Japan’s new emperor echoes father, expresses deep remorse over war

Naruhito inherited the throne in May, after his father was abdicated. (File/AFP)
Updated 15 August 2019
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Japan’s new emperor echoes father, expresses deep remorse over war

  • Naruhito is the first monarch who was born after war
  • He is the grandson of the emperor in whose name Japan fought during WWII

TOKYO: Japan’s new emperor, Naruhito, expressed deep remorse over the country’s wartime past and prayed for global peace on Thursday, echoing his father’s words in remarks at an annual ceremony marking Tokyo’s surrender in World War Two.
Naruhito, 59, became Japan’s first monarch born after the war when he inherited the throne in May. His father, Akihito, stepped down in the first abdication by a Japanese emperor in two centuries.
“Looking back on the long period of post-war peace, reflecting on our past and bearing in mind the feelings of deep remorse, I earnestly hope that the ravages of war will never be repeated,” he said.
“Together with all of our people, I pay my heartfelt tribute to all those who lost their lives in the war ... and pray for world peace and the further development of our country,” Naruhito said, echoing his father’s message a year ago.
Naruhito is a grandson of Emperor Hirohito, in whose name Japanese troops fought World War Two.


Russia launches floating nuclear reactor in Arctic despite warnings

Updated 1 min ago
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Russia launches floating nuclear reactor in Arctic despite warnings

MOSCOW: Russia will launch the world’s first floating nuclear reactor and send it on an epic journey across the Arctic on Friday, despite environmentalists warning of serious risks to the region.
Loaded with nuclear fuel, the Akademik Lomonosov will leave the Arctic port of Murmansk to begin its 5,000 kilometer (3,000-mile) voyage to northeastern Siberia.
Nuclear agency Rosatom says the reactor is a simpler alternative to building a conventional plant on ground that is frozen all year round, and it intends to sell such reactors abroad.
But environmental groups have long warned of the dangers of the project, dubbing it a potential “Chernobyl on ice” and a “nuclear Titanic.”
A deadly explosion this month at a military testing site in Russia’s far north, causing a radioactive surge, has prompted further concerns.
The reactor’s trip is expected to last between four and six weeks, depending on the weather conditions and the amount of ice on the way.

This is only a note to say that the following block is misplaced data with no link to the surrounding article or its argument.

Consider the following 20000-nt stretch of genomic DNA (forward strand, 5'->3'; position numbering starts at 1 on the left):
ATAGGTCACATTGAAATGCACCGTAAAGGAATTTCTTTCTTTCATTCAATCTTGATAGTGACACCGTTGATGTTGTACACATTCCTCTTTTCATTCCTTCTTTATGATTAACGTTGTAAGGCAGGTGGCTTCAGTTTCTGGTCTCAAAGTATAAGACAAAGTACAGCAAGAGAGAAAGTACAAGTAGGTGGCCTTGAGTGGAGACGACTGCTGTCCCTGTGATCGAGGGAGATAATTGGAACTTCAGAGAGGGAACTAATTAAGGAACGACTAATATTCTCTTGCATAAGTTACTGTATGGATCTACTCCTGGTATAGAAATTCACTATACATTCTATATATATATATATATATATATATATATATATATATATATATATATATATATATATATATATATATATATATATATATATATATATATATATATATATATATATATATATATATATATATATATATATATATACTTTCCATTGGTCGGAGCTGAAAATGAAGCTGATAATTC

Work began on the 144-meter (472-foot) Akademik Lomonosov in Saint Petersburg in 2006.

An employee looks on inside machinery compartment at floating nuclear power plant Akademik Lomonosov on August 22, 2019. (REUTERS/Maxim Shemetov)


When it arrives in Pevek, a town of 5,000 in the Siberian region of Chukotka, it will replace a local nuclear plant and a closed coal plant.
It is due to go into operation by the end of year, mainly serving the region’s oil platforms as Russia develops the exploitation of hydrocarbons in the Arctic.
Rashid Alimov, the head of the energy sector of Greenpeace Russia, said environmental groups had been critical of the idea of a floating reactor since the 1990s.
“Any nuclear power plant produces radioactive waste and can have an accident, but Akademik Lomonosov is additionally vulnerable to storms,” he told AFP.
The float is towed by other vessels, making a collision during a storm more likely, he said.
Because Rosatom plans to store spent fuel onboard, Alimov said “any accident involving this fuel might have a serious impact on the fragile environment of the Arctic.”
He added that there is “no infrastructure for a nuclear clean up” in the region.

Rosenergoatom employees work in master control room of the floating nuclear power plant Akademik Lomonosov on August 22, 2019. (REUTERS/Maxim Shemetov)

Global warming and melting ice has made the Northeast Passage — which connects the Atlantic Ocean to the Pacific along Russia’s northern coast — more accessible.
When AFP visited the Akademik Lomonosov in May 2018, it was a shabby brown color. It has since been repainted in the red, white and blue of the Russian flag.
The vessel weighs 21,000 tons and has two reactors with a capacity of 35 megawatts each, close to that of those used by nuclear icebreakers.
It has a crew of 69 and travels at a speed of 3.5 to 4.5 knots.
Alimov said the project was a missed opportunity as Chukotka, a region larger than Texas populated by only 50,000 people, “has a huge potential for the development of wind energy.”
“A floating nuclear power plant is a too risky and too expensive way of producing electricity,” he said.
The nuclear industry, seeking to reinvent itself in a gloomy market, is developing smaller, cheaper reactors to attract new customers.
They follow the examples of submarines, icebreakers and aircraft carriers, which have long used nuclear power, and are intended for isolated areas with little infrastructure.